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Mordy Golding demonstrates how to be more productive, efficient, and creative by taking advantage of Adobe Illustrator to create pixel-perfect web graphics and interactive Flash content. Illustrator CS4 for the Web investigates the pros and cons of pixel- and vector-based web graphics, demonstrates efficient workflows, and explores the creative options available in Illustrator. Mordy also covers design techniques, such as creating typography that works well on screen, adding reflections, and making Flash animations. He discusses new Illustrator CS4 features, including using multiple artboards, bringing art into Dreamweaver, and utilizing Flash Catalyst. Exercise files accompany the course.
When you export your web graphics from Illustrator there are several different file formats that you can choose. And while sometimes you are asked to deliver a specific file format, such as JPEG or GIFF, many times as a designer it's your choice to choose which ones you want to use. So of course the question comes down to when do you save your files as a GIF, or when do you save your file as a JPEG? What about PNG? Well if you go back a couple of years, designers who worked in web design were required to export their files in a variety of different formats and then open them up each inside of a web browser, and see what they look like to find out the best one. Obviously that's a lot of work and it's very time consuming.
And that's precisely the reason why Adobe offers a feature inside of Illustrator called Save for Web. In fact, you may already be familiar with this feature because it also appears inside of Photoshop. So I'll go to the File menu and I'll choose Save for Web & Devices. By looking at the tabs that appear on the top of my screen, I could either view the Original artwork, an Optimized version, a 2-Up version, or a 4-Up version. By choosing the 4-Up version, I have the ability to compare my Original artwork against three other possible formats that I could save my artwork for the web.
In doing so, I take away all the guesswork and I find just the right file format for the job. On a basic level for example, I'll go ahead and I'll use my Slice Select tool to click on this one slice right here. Notice over here it says this is my original. Now I'll go ahead and I'll click on this window and I'll specify that this one should be set to JPEG. I'll come down over here. Click on this one right here, I'll set this one to GIF, but I will reduce the number of colors to around 16 Colors. Finally, I'll come down to this option right over here. And I'll choose the Wireless Bitmap option. Notice that the Save for Web dialog box not only lets me see all these pieces of artwork at once and compare their visual appearance, but I could also see the file sizes that it creates as well.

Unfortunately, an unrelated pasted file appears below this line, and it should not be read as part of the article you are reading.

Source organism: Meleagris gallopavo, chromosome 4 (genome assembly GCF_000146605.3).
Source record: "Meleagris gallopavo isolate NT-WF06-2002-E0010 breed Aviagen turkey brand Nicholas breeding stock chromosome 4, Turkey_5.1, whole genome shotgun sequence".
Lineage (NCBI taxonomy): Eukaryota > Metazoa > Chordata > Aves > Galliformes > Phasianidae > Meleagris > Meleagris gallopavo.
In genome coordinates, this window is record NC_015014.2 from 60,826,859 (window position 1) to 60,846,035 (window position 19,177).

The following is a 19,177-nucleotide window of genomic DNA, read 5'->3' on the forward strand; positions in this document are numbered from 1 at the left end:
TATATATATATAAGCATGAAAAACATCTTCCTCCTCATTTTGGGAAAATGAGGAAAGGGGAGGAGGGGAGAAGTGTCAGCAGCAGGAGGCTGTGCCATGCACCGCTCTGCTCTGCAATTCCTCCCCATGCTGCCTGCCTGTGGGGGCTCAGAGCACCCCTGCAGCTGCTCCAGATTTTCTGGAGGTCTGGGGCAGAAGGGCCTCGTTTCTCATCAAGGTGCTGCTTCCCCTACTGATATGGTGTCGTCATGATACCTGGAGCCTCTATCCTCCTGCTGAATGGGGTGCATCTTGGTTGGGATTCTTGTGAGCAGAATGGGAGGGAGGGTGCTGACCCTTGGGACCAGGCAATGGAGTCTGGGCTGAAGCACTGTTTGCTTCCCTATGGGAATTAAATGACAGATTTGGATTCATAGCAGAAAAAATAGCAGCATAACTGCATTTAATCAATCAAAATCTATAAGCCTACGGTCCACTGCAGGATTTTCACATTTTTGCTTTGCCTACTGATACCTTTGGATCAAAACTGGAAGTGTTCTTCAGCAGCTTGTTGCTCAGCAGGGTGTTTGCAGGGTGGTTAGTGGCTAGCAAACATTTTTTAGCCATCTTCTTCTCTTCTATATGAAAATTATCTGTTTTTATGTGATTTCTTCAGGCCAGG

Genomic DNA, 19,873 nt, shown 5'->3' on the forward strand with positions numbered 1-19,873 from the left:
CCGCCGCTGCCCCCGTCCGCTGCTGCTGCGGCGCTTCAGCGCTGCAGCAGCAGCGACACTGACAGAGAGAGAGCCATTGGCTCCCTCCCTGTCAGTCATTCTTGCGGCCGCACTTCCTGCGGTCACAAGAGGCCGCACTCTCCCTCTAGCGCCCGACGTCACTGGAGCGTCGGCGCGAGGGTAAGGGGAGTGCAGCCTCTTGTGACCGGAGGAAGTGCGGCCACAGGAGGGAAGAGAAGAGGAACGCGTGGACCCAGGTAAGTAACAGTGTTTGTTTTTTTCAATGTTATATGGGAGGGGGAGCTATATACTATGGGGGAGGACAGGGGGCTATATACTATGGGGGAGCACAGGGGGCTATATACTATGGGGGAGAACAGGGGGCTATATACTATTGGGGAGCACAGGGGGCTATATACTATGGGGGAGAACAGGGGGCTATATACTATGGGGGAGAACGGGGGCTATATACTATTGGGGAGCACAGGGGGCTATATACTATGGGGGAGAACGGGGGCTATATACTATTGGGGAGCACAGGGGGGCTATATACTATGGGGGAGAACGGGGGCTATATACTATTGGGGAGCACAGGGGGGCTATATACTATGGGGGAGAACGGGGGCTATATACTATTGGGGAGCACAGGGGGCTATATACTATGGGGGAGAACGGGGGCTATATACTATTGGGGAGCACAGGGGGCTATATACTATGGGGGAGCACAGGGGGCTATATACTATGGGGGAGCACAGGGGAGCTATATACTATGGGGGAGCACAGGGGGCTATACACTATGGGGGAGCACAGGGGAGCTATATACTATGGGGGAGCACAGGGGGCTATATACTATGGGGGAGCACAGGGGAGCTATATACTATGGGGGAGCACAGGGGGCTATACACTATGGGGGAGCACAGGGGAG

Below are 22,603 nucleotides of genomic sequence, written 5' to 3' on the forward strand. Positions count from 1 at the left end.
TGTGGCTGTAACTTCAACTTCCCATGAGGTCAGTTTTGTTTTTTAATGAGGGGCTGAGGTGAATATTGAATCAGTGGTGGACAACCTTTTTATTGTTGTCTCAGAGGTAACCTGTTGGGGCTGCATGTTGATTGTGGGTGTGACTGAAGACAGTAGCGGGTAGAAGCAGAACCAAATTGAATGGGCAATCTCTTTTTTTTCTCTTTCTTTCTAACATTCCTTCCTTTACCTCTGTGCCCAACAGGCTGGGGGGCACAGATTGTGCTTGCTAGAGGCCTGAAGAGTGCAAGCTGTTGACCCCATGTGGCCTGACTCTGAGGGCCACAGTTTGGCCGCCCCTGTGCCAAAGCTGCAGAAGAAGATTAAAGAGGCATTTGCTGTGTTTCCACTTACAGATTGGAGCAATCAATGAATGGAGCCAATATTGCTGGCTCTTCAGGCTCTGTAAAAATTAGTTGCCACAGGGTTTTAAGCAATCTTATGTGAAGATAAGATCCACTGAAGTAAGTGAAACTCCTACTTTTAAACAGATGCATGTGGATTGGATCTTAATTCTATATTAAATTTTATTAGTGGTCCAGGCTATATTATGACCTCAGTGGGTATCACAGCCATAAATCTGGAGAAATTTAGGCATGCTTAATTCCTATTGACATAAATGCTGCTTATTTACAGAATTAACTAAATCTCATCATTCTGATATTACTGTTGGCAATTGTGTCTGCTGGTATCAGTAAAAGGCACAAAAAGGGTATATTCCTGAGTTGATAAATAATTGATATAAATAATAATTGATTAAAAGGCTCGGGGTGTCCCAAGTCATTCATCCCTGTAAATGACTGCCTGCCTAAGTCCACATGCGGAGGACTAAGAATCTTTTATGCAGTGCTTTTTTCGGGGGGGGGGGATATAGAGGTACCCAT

This JPEG file is 9.5K in size. This GIF file is almost half of that size, at 4.5K, and the Wireless Bitmap format is even smaller. Taking your original artwork and then specifying a certain file format and adjusting its settings is a process that we refer to as optimizing web graphics. And here the name of the game is trying to find the best possible quality for your image from a visual perspective, and at the same time making the smallest file size. In this way, the artwork that you create will download fast, no matter where a person is trying to access it. It's also important to pay attention not just to individual graphics but in the case like here where you have several slices, even though this one image might be just 9K in the JPEG version, you still have to total up all the slices to see how long it would take to download that entire page.
So for a web designer, the Save for Web & Devices dialog box is really your best friend. It not only offers a quick way to export your graphics in the file formats that you require, it also helps you make those tough decisions to find out how to optimize your graphics in the best way.
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